There’s a lot to Celebrate with Blumenthal’s New Arts Educator Network

July 13, 2022 / Blog
By Liz Rothaus Bertrand

On a recent Thursday evening, Blumenthal Performing Arts hosted a special pre-show event. It was an elegant setting, as light streamed in through the floor to ceiling windows on the fourth floor of the Foundation for the Carolinas building. Guests were offered a glass of sparkling wine as they entered. They circulated and greeted others warmly before heading over to sample an array of catered dishes.


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(Dr. Marvin McAllister, an associate professor of theatre at Winthrop University, leads Blumenthal's Arts Educator Network event before the group attended Fiddler on the Roof)


It had all the makings of an event for high end donors but this evening was designed expressly for another crowd: local arts educators.


Blumenthal’s new Arts Educator Network combines the luxurious feel of a night out at a Broadway show with the opportunity to connect with other local arts teachers and participate in a robust and relevant professional development session.


Creating Opportunities for Connection


It can be lonely working as an arts teacher, says Blumenthal’s Education Initiatives Manager Micah Hein: arts educators are often the only one teaching their subject at their school or part of a very small team.


“[T]he work they do is tricky, it’s tough,” he says, “and sometimes arts teachers just get the short end of the stick, to be completely honest.”


It’s no fault of the school districts, he adds, whose resources are already stretched thin. But the Arts Educator Network aims to fill this gap by building a network of teachers from across the region who can share their experiences and serve as resources to one another.


The program is open to teachers of all arts disciplines, including areas like theater, music, dance, visual arts, tech theater and digital arts media.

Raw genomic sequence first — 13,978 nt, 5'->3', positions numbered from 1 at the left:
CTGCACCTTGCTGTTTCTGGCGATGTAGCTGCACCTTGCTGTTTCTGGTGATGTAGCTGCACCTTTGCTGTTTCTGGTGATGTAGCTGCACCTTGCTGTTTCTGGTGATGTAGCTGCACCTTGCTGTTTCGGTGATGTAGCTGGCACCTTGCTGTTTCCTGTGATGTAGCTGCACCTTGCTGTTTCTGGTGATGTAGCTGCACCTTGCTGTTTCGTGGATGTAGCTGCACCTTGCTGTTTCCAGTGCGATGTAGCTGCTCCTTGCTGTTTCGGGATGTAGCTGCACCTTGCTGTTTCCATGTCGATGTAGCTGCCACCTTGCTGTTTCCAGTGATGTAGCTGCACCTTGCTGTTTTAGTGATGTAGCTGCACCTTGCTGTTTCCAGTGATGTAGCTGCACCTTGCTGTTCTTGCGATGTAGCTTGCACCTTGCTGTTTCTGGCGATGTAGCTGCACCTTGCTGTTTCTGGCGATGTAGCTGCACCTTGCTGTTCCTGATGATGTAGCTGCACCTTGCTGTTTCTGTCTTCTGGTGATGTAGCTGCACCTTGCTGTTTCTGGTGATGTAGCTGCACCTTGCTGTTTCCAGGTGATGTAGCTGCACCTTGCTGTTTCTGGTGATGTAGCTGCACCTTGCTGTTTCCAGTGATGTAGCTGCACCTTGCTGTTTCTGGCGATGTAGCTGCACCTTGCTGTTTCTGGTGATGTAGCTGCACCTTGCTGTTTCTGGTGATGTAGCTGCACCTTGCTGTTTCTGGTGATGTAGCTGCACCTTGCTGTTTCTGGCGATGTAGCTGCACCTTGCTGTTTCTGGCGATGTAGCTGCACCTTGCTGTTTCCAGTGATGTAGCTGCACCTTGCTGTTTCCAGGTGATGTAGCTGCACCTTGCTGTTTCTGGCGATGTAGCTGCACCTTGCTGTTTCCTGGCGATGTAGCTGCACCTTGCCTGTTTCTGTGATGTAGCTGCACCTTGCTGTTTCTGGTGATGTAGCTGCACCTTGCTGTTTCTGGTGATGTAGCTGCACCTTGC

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(Kevin Poirier, a CMS teacher turned Assistant Pricipal, leads Blumenthal's Arts Educator Network event before a performance of What the Constitution Means To Me)


For Jon Colburn, a visual arts teacher at North Mecklenburg High School, the new program has provided an opportunity to refuel his passion for the arts.


“When you’re in the classroom and you’re around high school kids, it can be a little draining sometimes,” says Colburn, who has been teaching for 20 years. "And so, to get back into the arts and be around other people that are professionals in the arts and fired up and excited about it, it’s a big boost.”


While the social component is key, a group of arts educators from Concord Academy says networking also provides a way for them to share resources, like costumes, with other schools. Thanks to their location and relationship with a local church, the school has ample storage facilities.


“We do like to pay it forward,” says Cindy Corl, Events/Media Fine Arts Director at the school.



(Dawn Anthony leads "Motown and More" at Blumenthal's Arts Educator Network event ahead of a performance of Ain't Too Proud, featuring a 6-piece band to illuminate what made this era of music so unique and noteworthy.)


Helping one another out is especially important with cuts to arts funding affecting so many schools, adds Concord Academy’s music and theater teacher Joshua Little. “We’re all trying to give our best to our kids.”


Providing Relevant Professional Development


Each Arts Educator Network event also features a keynote speaker. The presentation is always inspired in some way by the evening’s performance, but it is also designed to provide unique insights and hands-on strategies that teachers can apply in their classrooms or professional practice.